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Bank marketing, sales management remain works in progress

Bank marketing and sales management disciplines have come a long way in the past decade. They’re better woven into broader strategic initiatives, with an increased emphasis on accountability. But they’re also a work in progress, as financial institutions throughout the nation refine marketing and sales-related organizational structures in an effort to maximize effectiveness.

Mississippi banks are no exception to this trend. This fall, Tupelo-based BancorpSouth announced the creation of a new retail management division, while Tupelo-based Renasant announced its marketing division would be housed in Nashville. Earlier this year, Jackson-based Trustmark’s corporate communications area, which included internal and external corporate communications, was expanded to include corporate contributions, public relations and community relations functions.

At BancorpSouth, the new retail management division led by Ty Warren in Tupelo has responsibility for the company’s sales management, retail product management and corporate marketing functions. The division also works with the company’s community banks and other lines of business in enterprise-wise client relationship initiatives. A primary goal of the division is to increase opportunities for retail client acquisition and retention, including the deepening of existing client relationships, according to Randy Burchfield, BancorpSouth senior vice president for marketing. The existing corporate marketing function reports to the retail management division and focuses on overall company brand management, with responsibilities for advertising, PR, media relations, corporate communications, sales promotions and retail merchandising.

“The new structure will allow for a greater management focus on the sales and product management functions with an emphasis on greater share of wallet for existing BancorpSouth clients,” Burchfield said. “This means reviewing our current cross-sell techniques, as well as our incentive programs.”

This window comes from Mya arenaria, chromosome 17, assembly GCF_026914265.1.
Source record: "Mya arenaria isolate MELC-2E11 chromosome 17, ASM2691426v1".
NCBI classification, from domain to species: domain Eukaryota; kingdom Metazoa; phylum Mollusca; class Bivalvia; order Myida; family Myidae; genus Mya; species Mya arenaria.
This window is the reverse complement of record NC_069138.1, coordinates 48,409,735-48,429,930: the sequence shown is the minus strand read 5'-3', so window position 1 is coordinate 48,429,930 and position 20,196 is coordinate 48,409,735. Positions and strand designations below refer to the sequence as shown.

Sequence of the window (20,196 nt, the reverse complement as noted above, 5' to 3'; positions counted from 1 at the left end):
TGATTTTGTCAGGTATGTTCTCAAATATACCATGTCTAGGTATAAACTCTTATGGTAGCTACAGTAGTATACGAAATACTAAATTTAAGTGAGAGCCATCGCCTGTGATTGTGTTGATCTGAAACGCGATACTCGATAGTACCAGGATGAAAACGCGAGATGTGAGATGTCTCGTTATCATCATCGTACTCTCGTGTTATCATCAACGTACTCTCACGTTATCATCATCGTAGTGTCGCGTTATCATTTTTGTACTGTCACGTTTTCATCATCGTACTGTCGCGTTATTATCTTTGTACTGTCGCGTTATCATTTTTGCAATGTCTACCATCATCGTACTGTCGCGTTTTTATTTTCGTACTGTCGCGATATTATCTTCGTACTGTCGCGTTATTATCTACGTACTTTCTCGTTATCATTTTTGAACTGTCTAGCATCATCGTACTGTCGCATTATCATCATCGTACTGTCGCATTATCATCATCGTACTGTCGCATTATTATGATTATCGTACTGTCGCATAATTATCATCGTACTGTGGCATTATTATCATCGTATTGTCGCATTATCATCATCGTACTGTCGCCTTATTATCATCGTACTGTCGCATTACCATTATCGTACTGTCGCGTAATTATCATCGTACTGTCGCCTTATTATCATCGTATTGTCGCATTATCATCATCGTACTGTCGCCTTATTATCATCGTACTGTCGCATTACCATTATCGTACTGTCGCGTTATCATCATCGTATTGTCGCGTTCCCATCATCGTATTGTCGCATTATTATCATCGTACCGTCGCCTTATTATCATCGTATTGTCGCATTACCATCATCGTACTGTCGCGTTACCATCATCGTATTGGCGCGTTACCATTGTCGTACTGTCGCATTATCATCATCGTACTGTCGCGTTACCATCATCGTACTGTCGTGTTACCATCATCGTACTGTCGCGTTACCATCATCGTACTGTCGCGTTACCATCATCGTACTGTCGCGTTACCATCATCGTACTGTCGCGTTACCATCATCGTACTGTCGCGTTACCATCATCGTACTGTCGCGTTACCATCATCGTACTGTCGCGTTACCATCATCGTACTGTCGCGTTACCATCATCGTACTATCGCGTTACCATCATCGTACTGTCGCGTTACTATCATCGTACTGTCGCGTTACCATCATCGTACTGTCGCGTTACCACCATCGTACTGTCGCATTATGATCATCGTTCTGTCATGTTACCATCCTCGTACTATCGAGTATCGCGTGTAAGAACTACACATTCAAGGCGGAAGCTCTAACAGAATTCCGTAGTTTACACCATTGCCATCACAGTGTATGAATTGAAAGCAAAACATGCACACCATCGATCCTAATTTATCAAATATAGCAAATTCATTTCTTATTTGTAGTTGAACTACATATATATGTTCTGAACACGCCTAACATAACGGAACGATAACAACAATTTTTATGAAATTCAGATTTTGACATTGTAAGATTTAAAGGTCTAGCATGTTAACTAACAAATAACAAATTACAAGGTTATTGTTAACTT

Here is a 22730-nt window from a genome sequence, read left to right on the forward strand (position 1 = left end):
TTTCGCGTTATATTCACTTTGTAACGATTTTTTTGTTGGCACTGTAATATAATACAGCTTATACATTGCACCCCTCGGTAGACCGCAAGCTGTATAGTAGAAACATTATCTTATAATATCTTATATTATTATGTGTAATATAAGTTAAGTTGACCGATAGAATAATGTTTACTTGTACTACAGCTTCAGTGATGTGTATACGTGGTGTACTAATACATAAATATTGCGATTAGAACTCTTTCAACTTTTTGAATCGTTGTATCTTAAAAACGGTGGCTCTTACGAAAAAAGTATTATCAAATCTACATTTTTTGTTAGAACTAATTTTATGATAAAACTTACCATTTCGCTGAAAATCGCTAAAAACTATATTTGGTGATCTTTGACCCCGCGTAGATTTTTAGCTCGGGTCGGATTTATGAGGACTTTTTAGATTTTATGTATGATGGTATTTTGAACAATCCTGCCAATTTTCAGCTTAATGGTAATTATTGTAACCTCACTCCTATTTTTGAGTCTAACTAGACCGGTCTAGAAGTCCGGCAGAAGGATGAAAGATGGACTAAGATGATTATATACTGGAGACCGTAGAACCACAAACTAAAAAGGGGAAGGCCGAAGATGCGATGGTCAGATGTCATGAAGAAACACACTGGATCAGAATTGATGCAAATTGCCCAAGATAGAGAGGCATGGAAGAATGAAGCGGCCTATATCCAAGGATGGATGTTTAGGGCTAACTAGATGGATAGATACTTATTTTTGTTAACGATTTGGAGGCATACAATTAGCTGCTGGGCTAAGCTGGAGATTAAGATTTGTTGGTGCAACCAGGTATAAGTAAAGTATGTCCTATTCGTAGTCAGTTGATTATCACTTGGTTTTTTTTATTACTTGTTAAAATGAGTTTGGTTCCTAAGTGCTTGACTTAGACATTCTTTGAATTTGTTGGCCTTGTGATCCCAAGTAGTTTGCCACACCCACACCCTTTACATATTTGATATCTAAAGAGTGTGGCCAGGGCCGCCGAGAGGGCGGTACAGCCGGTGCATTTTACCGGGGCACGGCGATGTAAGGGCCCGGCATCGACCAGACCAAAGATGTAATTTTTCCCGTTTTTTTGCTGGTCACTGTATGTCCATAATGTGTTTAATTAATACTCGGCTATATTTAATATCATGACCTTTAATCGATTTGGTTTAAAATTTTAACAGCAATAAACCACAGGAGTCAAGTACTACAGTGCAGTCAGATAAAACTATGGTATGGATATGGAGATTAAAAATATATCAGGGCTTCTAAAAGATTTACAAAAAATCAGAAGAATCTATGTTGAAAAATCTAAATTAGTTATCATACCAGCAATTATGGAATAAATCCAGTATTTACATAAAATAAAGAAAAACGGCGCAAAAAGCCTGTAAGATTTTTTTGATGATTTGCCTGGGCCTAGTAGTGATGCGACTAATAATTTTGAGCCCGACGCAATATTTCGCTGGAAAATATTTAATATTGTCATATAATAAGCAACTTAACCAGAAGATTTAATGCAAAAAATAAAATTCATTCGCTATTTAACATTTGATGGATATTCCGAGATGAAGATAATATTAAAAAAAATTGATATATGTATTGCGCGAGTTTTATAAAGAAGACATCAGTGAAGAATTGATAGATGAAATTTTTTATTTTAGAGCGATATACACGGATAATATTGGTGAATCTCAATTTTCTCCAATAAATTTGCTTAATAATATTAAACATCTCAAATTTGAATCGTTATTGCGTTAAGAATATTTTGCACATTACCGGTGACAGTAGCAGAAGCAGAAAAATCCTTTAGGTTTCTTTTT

Another critical initiative will be to replace the company’s sales management and tracking system, according to Burchfield, which should, among other things, provide for a more efficient and results-oriented production accountability.

Burchfield said that increased emphasis also will be placed on ways to enhance the customer experience and relationship via new products and emerging banking channels, such as the bank’s new mobile phone banking, on-line account opening and remote capture services.

Given the vast number of products and providers available to clients, financial services marketers are challenged to differentiate themselves from the competition. Warren said that because the majority of his banking career has been in customer contact positions, he understands “the challenges, as well as the opportunities that our people face in the field.” “Even though our industry will continue to evolve,” Warren said, “we must be even more focused on keeping it simple and executing our plan.”

At Renasant, two key marketing executives were located in Nashville, and thus management deemed it logical to relocate the bank’s marketing division to “retain this talent as well as focusing our advertising on organic growth,” according to John Oxford, Renasant vice president for public relations. Recently, the Renasant board elected Lucile Houseworth as its new senior vice president and marketing director and Stratton Huggins as assistant vice president for advertising and marketing. Houseworth has more than 26 years of experience in marketing, retail administration and quality management, while Huggins résumé includes marketing and sales experience.

In noting the change, Oxford stated that technology opens the door for these types of arrangements and “makes it easy to communicate with employees no matter where they are located.”

Trustmark’s expansion of its corporate communications area follows other changes the company made a few years ago to separate corporate contributions/PR/community relations from corporate advertising, according to Melanie Morgan, Trustmark first vice president and director of corporate communications/board relations.

On the sales side, Trustmark developed a dedicated sales function several years ago, which includes regional sales managers with a dual reporting structure. Morgan noted that having structures in place that allow the marriage of corporate strategy and local market knowledge benefits customers by allowing the company to communicate and/or provide services in a manner that is best tailored to the customer’s needs.


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